Kennedy, Tristram Edward (1805–85), lawyer, land agent, and politician, was born 27 June 1805 at Inishowen, Co. Donegal, the twelfth of fourteen children of John Pitt Kennedy (1759–1811), a respected Church of Ireland clergyman, and his wife, Mary Kennedy, only daughter of Thomas Cary of Loughash, Co. Tyrone. Tristram had two distinguished brothers: John Pitt Kennedy (qv), a soldier, became the first inspector general of national schools in Ireland; and Evory Kennedy (qv), an obstetrician, was master of the Rotunda Hospital, Dublin. Thomas Carlyle wrote of how close a relationship the three had to one another. Kennedy's ancestors had migrated from Scotland to Ulster during the early seventeenth century. One, Horas Kennedy (1648–1714), was sheriff of Londonderry during the siege of 1688–9 and subsequently enjoyed a reputation as ‘the chief promoter and main encourager of the memorable closing of its gates’ (Kenny, 17).
Educated at Derry Free Grammar School, Kennedy first became an attorney. In 1828, like Horas, he was appointed sheriff of Londonderry, in which position he was invited to chair a lengthy and controversial debate between protestant and catholic clergymen, and did so to the satisfaction of both sides. In 1829 he had himself struck off the roll of attorneys in order to become a barrister. In 1834, by then a member of Lincoln's Inn in London and of King's Inns, he was called to the bar.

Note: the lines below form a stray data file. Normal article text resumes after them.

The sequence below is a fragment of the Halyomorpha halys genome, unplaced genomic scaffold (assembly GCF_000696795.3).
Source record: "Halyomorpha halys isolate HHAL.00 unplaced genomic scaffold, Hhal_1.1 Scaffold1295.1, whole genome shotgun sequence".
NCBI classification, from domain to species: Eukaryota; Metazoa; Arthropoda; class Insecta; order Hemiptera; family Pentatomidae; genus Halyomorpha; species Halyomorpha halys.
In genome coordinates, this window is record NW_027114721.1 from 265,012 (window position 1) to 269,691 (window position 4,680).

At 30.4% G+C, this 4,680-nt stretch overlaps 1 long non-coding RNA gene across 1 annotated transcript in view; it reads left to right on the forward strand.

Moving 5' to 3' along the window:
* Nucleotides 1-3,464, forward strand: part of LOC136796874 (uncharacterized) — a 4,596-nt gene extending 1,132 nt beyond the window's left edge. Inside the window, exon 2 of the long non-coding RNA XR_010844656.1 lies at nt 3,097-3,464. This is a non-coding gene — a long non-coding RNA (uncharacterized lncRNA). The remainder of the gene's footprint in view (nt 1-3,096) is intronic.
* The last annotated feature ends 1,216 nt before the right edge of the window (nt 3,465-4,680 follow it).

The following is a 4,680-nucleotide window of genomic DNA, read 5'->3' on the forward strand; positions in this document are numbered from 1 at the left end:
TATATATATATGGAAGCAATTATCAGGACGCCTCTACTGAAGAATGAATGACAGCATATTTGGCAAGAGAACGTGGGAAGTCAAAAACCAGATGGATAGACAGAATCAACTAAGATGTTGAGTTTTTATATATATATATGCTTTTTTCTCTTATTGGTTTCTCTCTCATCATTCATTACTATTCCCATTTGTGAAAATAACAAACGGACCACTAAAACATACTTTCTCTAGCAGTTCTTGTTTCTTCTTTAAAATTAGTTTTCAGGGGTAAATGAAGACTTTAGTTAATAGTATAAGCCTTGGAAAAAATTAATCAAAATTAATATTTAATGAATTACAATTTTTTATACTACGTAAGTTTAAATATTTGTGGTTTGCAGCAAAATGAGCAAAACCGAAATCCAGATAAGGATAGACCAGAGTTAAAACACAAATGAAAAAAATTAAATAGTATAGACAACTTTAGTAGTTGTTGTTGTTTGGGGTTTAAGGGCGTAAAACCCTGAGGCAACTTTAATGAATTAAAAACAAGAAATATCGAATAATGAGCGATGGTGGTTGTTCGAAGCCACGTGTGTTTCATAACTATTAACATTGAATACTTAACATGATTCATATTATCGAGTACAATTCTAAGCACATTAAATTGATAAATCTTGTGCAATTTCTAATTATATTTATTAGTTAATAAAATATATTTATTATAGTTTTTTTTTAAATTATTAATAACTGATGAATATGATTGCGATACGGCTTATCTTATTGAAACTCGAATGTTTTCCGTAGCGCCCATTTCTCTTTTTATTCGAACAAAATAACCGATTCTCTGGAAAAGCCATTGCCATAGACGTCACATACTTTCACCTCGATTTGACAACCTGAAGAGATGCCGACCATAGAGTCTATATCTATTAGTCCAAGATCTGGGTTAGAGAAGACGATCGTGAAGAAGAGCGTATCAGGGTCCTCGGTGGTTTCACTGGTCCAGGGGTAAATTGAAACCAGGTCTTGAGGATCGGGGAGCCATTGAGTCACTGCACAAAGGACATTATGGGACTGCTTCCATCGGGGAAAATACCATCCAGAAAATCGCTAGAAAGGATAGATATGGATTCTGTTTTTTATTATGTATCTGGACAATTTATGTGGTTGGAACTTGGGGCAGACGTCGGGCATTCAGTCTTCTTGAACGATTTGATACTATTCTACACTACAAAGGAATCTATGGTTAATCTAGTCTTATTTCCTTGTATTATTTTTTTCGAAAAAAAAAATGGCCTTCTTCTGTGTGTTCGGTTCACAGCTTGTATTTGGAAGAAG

He resolved to improve the standard of legal education. When he opened the door of his Dublin Law Institute in 1839, he welcomed students to classes in a discipline that had not been taught systematically in Ireland for at least two centuries and then only in areas where the brehon law prevailed. He worked closely with Thomas Wyse (qv), an Irish MP, to reform legal education. Their actions stimulated the academic study of English law at universities in Britain and Ireland, hastened the introduction of qualifying examinations for both branches of the profession, and undermined the ideological rationale of a statutory provision that had, since 1542, required young men to attend an English inn of court before being admitted to practise at the Irish bar. Kennedy made a significant contribution to the professionalisation of the middle classes.